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Minnesota officials charged Fraider Diaz-Carbajal from Mexico with the brutal murder of his former girlfriend in Shakopee, Minnesota earlier this month.

Fraider Diaz-Carbajal had been previously deported but told the court he has lived in the are for 18 years.
Fraider does not speak English and needed a translator.

He stabbed his former girlfriend several times before cutting his own neck.

SW News Media reported:

A 27-year-old woman who was killed in Shakopee on Aug. 12 has been identified as Enedelia Perez Garcia, 27, and today prosecutors charged Fraider Diaz-Carbajal, 35, 1279 Taylor St. Unit 6, with second-degree murder (not premeditated) in her death. Police say he was in the country illegally after being deported in 2014.

At about 4:02 p.m. on Aug. 12, Shakopee police were dispatched to a fight call involving a knife at 1279 Taylor St., No. 6., and while on the way to the Taylor Ridge Towhomes, they were told a male had a knife and a female was possibly dead.

According to the charging documents, officers found a bloody scene in the upstairs bedroom: Diaz-Carbajal was lying with his head resting on the stomach and chest of a woman who was sitting on the floor with her back against the wall and did not appear to be breathing. Diaz-Carbajal’s throat was cut with a 6 to 8-inch-long laceration and there were several stab wounds in his abdomen. He was “taking occasional breaths and moving” and a large, bloody knife was at his left side.

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Can AI produce fine art?

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We don’t normally cover the fine art beat here for obvious reasons, but there was a sale of a painting to a French collector in February which drew some attention. Another work by the same artist is going on sale at Christie’s presently. They works are going for some impressive amounts of money, but that’s not what makes the story interesting. The artist is an Artificial Intelligence program from a company named Obvious. (Time)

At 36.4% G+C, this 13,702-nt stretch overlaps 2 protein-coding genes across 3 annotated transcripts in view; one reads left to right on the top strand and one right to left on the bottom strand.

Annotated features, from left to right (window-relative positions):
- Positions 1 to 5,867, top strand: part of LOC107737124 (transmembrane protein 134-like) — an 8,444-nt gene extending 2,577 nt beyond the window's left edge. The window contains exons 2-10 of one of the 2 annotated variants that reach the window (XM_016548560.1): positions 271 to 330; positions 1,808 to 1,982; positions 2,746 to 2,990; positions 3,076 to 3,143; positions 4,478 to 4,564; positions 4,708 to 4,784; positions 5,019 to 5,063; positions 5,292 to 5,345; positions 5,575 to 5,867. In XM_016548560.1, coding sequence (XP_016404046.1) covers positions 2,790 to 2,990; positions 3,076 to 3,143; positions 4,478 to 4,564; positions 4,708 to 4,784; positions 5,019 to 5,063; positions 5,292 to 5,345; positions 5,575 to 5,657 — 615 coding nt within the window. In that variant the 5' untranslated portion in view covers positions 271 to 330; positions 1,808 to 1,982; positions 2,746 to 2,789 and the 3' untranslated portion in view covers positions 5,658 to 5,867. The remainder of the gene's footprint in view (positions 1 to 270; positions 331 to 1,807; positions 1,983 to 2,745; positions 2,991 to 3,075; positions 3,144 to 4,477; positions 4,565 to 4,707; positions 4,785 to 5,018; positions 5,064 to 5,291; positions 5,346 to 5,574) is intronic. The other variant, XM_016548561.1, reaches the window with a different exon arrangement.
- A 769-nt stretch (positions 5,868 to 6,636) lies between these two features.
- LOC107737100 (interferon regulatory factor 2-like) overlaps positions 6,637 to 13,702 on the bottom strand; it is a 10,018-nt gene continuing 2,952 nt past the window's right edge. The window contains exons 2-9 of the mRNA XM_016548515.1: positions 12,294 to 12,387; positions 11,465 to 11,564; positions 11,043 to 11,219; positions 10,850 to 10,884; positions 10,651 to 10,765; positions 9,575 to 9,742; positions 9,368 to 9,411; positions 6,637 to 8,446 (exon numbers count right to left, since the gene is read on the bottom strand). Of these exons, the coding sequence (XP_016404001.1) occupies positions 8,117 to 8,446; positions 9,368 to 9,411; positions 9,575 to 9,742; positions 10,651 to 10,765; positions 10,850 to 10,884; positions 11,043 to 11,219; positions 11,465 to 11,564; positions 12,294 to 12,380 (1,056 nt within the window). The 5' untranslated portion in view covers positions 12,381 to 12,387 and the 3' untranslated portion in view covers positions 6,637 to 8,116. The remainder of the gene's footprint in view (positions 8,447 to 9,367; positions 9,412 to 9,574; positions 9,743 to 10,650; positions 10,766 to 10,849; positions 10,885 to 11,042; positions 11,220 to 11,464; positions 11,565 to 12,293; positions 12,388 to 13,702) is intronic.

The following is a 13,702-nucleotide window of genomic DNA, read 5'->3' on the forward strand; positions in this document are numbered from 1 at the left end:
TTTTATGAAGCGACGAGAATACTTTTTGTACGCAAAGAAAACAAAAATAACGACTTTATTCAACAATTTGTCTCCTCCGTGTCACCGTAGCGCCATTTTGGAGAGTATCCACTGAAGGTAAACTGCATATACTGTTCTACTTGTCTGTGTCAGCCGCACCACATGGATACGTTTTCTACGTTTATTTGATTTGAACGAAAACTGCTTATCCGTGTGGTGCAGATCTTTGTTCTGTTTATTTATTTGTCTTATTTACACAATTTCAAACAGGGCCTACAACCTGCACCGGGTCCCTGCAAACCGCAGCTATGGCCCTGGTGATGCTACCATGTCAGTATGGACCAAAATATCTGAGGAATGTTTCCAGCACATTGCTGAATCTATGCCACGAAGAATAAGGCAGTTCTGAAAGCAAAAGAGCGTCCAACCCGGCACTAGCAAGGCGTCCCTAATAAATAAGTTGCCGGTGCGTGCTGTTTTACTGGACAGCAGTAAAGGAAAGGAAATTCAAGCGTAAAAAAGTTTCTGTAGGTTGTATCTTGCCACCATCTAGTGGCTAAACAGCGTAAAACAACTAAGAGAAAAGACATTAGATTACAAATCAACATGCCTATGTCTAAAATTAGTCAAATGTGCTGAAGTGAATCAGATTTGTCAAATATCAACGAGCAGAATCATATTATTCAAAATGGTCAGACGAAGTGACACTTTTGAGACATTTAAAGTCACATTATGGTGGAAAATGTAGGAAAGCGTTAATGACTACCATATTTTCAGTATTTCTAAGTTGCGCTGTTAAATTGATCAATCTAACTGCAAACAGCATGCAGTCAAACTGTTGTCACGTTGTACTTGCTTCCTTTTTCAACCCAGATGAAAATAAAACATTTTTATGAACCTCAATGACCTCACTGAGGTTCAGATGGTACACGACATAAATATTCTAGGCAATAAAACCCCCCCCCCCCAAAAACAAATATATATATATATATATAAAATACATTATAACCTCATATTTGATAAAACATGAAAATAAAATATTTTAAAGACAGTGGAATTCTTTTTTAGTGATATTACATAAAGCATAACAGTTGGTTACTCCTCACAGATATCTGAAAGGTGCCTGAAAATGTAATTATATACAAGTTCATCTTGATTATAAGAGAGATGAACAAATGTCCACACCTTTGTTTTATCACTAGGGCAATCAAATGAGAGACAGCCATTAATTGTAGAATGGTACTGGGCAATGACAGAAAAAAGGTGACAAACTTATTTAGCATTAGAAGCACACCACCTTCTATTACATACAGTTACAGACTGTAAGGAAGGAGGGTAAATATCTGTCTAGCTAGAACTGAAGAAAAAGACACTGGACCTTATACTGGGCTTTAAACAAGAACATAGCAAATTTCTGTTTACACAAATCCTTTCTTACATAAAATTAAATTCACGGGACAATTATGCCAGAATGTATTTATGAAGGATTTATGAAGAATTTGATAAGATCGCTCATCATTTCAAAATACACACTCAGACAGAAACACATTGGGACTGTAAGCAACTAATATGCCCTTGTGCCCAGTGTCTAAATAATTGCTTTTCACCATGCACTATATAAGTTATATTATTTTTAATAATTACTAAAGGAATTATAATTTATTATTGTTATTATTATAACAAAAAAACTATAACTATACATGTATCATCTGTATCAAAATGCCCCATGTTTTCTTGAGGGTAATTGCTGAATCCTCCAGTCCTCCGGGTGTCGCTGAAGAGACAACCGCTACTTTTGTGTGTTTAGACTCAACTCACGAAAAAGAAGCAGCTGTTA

Hanging inside a gold frame on a pristine white wall in Christie’s Central London Gallery is a dark, moody portrait of a man in Puritan-style black clothes—the work, it seems, of some Old Master. But scrawled in the bottom right corner, there’s an unexpected signature: a mathematical equation.

This is Edmond de Belamy by French art collective Obvious—or, more accurately, by an algorithm designed by Obvious.

“The whole process is about humans having as little input as possible in the finished piece,” says Gauthier Vernier, one of three 25 year-old French men who started Obvious in April 2017 out of their apartment in Paris. Since then, by teaching a computer about art history and showing it how to make its own work, Obvious have produced 11 artworks with the help of artificial intelligence.

I’m not going to go into great detail about the technical particulars behind this since you can read them all at the article and at the Obvious Art website if you wish. The short version is that they developed an algorithm that scanned a vast number of paintings taken from classical art. It uses something called Generative Adversarial Networks (GANs) which randomly generate images meeting certain criteria (a face has two eyes, one nose, one mouth, etc.) and the program “tests” each image itself to see if it can tell whether it’s original art or a computer generation. The results do indeed resemble portraits.

Here’s the real question: Is this art? Allow me to offer the definitive answers (plural) because it works both ways.

First… Yes. This is art.